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Today's Headlines Gross Domestic Product

  • Indonesian Economy: Q3 GDP Growth at 5.06%, Below Estimate

    Indonesian Economy: Q3 GDP Growth at 5.06%, Below Estimate

    Indonesia's Statistics Agency (BPS) announced today (06/11) that the nation's gross domestic product (GDP) grew 5.06 percent year-on-year (y/y) in the third quarter of 2017. Like in the preceding two quarters, this latest figure is (slightly) below analysts' estimates. On average, analysts had expected growth in the range of 5.10 - 5.20 percent (y/y) in Q3-2017.

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  • Bank Indonesia Expects Mild Acceleration of Economic Growth

    Bank Indonesia Expects Mild Acceleration of Economic Growth

    Bank Indonesia, the central bank of Indonesia, expects the nation's gross domestic product (GDP) to accelerate modestly in the remainder of the year after having recorded slightly disappointing 5.01 percent year-on-year (y/y) growth in both the first and second quarter of 2017.

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  • PwC Puts Indonesia on Its Fastest-Growing Economies List

    PwC Puts Indonesia on Its Fastest-Growing Economies List

    Assurance, tax and consulting services company PricewaterhouseCoopers (PwC) mentioned Indonesia among the 21 nations that have the fastest-growing  economies and will be among the world's biggest economies by 2030. On this list Indonesia is ranked fifth with an expected gross domestic product (GDP) of USD $5.42 trillion in 2030.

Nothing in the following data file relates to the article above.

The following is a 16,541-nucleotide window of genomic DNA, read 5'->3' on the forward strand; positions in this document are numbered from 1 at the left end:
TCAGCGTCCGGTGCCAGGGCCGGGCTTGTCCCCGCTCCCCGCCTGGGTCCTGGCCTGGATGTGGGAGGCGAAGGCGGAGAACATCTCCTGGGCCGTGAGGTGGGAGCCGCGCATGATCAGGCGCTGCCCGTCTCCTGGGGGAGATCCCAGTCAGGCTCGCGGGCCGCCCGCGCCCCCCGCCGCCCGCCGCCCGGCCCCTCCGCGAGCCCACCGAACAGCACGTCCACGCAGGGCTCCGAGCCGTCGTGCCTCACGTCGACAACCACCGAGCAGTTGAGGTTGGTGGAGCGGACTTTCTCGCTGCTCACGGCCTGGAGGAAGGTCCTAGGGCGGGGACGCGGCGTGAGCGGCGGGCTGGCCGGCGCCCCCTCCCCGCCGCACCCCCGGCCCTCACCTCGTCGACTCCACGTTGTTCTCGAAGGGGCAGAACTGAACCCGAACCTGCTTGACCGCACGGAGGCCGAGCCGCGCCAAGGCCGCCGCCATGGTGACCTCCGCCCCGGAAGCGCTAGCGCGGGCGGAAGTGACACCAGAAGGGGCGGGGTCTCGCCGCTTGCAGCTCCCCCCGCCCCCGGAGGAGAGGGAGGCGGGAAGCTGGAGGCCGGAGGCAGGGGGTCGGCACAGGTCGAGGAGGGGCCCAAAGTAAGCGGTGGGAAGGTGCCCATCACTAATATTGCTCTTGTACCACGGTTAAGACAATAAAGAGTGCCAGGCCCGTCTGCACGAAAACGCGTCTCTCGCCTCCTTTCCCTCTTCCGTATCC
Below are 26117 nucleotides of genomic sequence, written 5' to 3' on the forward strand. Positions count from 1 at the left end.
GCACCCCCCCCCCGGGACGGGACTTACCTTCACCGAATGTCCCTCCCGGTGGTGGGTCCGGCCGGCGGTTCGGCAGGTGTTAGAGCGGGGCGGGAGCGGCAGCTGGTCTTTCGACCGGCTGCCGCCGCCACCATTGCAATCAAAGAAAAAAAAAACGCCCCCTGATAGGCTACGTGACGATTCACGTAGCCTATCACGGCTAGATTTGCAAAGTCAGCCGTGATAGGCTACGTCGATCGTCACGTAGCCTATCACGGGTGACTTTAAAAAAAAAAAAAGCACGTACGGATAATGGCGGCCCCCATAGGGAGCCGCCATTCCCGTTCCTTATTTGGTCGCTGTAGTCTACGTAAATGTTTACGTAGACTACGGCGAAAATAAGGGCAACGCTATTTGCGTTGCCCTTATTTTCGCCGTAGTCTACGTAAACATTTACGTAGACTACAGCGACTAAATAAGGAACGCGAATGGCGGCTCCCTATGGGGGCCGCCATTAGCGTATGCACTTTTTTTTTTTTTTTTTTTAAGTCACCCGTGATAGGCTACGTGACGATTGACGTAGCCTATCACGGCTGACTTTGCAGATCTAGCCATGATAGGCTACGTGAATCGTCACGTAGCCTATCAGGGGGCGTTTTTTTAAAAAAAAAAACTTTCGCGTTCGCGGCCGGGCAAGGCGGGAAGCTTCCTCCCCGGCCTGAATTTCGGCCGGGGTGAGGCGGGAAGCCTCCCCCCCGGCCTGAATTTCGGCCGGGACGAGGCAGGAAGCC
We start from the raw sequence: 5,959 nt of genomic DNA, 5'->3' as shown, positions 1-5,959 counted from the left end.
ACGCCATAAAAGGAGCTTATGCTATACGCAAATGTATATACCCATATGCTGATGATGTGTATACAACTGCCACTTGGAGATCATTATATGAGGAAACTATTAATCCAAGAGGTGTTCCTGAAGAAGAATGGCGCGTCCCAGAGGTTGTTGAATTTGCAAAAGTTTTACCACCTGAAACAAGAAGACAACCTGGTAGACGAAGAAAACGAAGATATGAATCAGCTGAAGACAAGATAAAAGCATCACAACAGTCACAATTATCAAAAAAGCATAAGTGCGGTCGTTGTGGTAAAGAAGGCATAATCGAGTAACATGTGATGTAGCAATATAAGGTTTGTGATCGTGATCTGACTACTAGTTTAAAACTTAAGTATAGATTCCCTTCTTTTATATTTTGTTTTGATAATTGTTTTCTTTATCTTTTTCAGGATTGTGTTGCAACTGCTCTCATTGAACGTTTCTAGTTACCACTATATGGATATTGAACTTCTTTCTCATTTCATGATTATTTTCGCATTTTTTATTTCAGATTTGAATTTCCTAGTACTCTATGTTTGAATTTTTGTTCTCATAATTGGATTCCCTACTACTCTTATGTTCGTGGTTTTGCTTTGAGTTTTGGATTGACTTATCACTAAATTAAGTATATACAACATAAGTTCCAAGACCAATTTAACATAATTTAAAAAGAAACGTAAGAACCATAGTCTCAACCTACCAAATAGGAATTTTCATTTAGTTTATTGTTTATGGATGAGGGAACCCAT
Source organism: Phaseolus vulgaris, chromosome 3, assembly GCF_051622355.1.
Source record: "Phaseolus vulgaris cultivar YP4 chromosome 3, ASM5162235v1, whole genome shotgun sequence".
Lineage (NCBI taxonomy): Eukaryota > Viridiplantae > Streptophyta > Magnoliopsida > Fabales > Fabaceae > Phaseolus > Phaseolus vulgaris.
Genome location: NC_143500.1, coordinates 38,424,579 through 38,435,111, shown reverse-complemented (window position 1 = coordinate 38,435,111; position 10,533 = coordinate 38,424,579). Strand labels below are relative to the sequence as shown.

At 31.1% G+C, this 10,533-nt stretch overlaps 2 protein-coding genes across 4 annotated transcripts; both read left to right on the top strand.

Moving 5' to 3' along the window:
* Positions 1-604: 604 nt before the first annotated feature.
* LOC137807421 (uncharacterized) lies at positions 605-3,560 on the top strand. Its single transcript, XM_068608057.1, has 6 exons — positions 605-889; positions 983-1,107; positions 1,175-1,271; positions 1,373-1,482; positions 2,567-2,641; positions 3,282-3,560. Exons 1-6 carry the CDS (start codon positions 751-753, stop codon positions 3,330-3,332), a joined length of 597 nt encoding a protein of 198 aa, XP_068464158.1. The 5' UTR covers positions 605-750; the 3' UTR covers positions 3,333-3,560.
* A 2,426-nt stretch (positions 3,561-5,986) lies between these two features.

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  • Difficult for Indonesia to Achieve its 5.2% GDP Growth Target

    Difficult for Indonesia to Achieve its 5.2% GDP Growth Target

    In a meeting with Commission XI of Indonesia's House of Representatives (DPR) Indonesian Finance Minister Sri Mulyani Indrawati informed that it will be tough to achieve the 5.2 percent year-on-year (y/y) economic growth target as set in the government's Revised 2017 State Budget. In the first two quarters of the year Indonesia's gross domestic product (GDP) only expanded 5.01 percent (y/y) in each quarter.

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  • Economy of Indonesia: GDP Growth at 5.01% in 2nd Quarter 2017

    Economy of Indonesia: GDP Growth at 5.01% in 2nd Quarter 2017

    On Monday morning (07/08) Indonesia's Statistics Agency (BPS) released the official gross domestic product (GDP) growth figure for the second quarter of 2017. The result was slightly below estimates. BPS said the Indonesian economy expanded by 5.01 percent year-on-year (y/y) in Q2-2017, while the average analyst forecast was 5.08 percent (y/y).

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  • Economic Growth Indonesia Estimated at 5.1% in 2017

    Economic Growth Indonesia Estimated at 5.1% in 2017

    Ina Primiana, Senior Economist at the Centre of Reform on Economics (CORE), is a bit pessimistic about Indonesia's economic growth in 2017. She sees gross domestic product (GDP) expanding by 5.1 percent year-on-year (y/y) this year as commodity prices and the retail sector fail to encourage higher growth.

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  • Breaking News Indonesia: GDP Accelerates to 5.01% in Q1-2017

    Breaking News Indonesia: GDP Accelerates to 5.01% in Q1-2017

    Indonesia's Statistics Agency (BPS) announced that the nation's official gross domestic product (GDP) edged up to a growth pace of 5.01 percent year-on-year (y/y) in the first quarter of 2017. This figure is in line with analysts' forecasts and constitutes the third consecutive year of accelerating economic growth of Indonesia in the first quarter. In Q1-2015 and Q1-2016 GDP growth was recorded at 4.71 percent (y/y) and 4.92 percent (y/y), respectively.